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Parenting@OSU

stories of parenting at the University

What I’ve Learned at OLV!

February 27th, 2012

Working at Our Little Village|Library during my Junior year has given me great experience in working with children and even some skills for being a future teacher. While I’m not a parent (but I plan to be in the future) there are so many lessons I can apply to own parenting philosophy and to my caretaking role now. Someone who has dramatically assisted in this process is Kristi King, our site coordinator, a parent of 3, and an amazing mentor! Kristi is especially good at guiding and teaching us how to be better childcare providers. Rather than just getting angry or frustrated, she gives us alternatives on how to go about different situations, sometimes in disguised ways. One Tuesday afternoon shift in particular made for a great teaching moment from Kristi, who showed me that sometimes having 8 kids in our small drop off childcare center can be a blessing in disguise!

That busy Tuesday in January was unlike any other Tuesday shift I had ever worked. Normally our weekday shifts are calm, only having 4-5 children, if that! On this Tuesday, the kids kept coming, which was awesome at first, but it began to be over whelming! 3 babies, 3 toddlers/preschoolers, and 2 primary aged children all arrived and began playing with different toys, and of course, playing very loudly. My co-worker and I each had a crying baby in one arm and were attempting to play with children using our other hand. Though this was no new scenario to either me or my co-worker, we still had our hands full! Kristi arrived early for her shift and observed the chaotic scene. Without hesitation she stepped into our disorder, grabbed some fun books, gathered up the 5 children and began to read to them. I was amazed and thankful! They were all sitting quietly, listening to her every word, and were engaged in the book! No more yelling, toys flying, or children fighting. My co-worker and I had a chance to calm the last crying baby and clean up the room while organizing our thoughts. I realized then that this could be a powerful tool in how we manage the childcare center when we have 8 kids and might be in the process of pulling our hair out. Kristi didn’t even have to say anything to us, because her actions spoke louder than any of her words would have been.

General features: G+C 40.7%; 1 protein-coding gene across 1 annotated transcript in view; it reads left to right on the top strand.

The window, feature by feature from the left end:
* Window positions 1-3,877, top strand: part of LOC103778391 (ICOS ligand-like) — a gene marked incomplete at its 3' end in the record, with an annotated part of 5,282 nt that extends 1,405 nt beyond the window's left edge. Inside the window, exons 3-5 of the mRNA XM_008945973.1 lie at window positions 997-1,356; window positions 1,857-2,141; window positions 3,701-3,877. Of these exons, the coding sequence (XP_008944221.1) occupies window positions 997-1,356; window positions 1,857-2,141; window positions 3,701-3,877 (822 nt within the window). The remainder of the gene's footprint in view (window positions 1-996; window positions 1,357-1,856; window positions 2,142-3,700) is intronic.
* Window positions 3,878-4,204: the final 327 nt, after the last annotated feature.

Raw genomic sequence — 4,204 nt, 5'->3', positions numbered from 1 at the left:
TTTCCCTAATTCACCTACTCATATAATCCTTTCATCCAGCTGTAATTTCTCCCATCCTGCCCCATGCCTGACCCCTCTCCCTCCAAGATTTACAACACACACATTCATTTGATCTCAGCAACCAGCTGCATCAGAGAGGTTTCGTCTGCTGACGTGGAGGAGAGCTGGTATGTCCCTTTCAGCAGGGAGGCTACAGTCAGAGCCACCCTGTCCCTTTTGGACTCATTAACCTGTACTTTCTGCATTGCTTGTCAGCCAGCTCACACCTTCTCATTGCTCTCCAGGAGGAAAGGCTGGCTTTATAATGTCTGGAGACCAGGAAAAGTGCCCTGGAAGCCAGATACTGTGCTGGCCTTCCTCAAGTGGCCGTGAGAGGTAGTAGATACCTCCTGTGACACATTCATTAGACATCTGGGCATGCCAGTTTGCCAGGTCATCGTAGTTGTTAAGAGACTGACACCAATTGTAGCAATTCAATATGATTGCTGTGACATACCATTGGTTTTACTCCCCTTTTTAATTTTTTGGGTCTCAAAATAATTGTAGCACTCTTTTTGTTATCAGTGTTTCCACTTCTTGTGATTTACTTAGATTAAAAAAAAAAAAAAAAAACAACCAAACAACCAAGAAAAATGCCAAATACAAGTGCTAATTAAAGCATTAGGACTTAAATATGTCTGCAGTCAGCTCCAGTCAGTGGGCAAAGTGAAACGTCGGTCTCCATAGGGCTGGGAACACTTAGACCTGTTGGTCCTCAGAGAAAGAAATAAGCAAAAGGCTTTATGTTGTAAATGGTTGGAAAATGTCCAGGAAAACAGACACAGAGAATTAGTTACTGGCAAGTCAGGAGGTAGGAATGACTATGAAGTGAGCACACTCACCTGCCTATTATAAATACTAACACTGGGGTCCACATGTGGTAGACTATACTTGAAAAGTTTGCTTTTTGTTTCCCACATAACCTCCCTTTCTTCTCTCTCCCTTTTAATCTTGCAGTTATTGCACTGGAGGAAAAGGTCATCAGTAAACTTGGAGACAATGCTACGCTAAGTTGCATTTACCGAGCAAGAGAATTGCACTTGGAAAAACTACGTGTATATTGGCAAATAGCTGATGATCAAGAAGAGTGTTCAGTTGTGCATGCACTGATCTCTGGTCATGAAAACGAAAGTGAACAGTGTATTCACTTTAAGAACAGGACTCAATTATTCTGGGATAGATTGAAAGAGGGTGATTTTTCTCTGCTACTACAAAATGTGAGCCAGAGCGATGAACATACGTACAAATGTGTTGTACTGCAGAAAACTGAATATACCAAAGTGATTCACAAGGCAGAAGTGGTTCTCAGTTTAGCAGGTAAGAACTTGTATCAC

This past Sunday, OLV reached full capacity twice! In the midst of the craziness, I turned to my co-worker and said “In 10 minutes we are going to have story time!” And together, we gathered the 8 kids, read to them and had them work on different crafts TOGETHER! They were quiet and engaged, just like they were with Kristi! I learned that sometimes, quietly showing someone what to do can be better than just telling them, and that if you have a lot of kids in a tiny space…story time is amazing! Thanks Kristi!

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  • What is this?

    Here in the basement of Kerr, in the office of Childcare & Family Resources, we hear stories. Weird, heartwarming, horrific, sad, and stories so funny they draw in a crowd. We think you need to hear these stories. You need to know of the single undergraduate student with two kids. You need to hear about the tenure track dad expecting his first baby, the classified staff couple that can’t afford childcare on two incomes, the professional faculty whose partner was just laid off. How she just potty trained Jr. while working full time. How he negotiated more leave. How the professor extended her deadline. How she manages to pump and still type emails. How he brought his baby to class.

    So we invite you, parents of OSU, to come here and share your stories: the good, the bad, and the crazy. What you do is amazing, and the whole campus needs to know about it.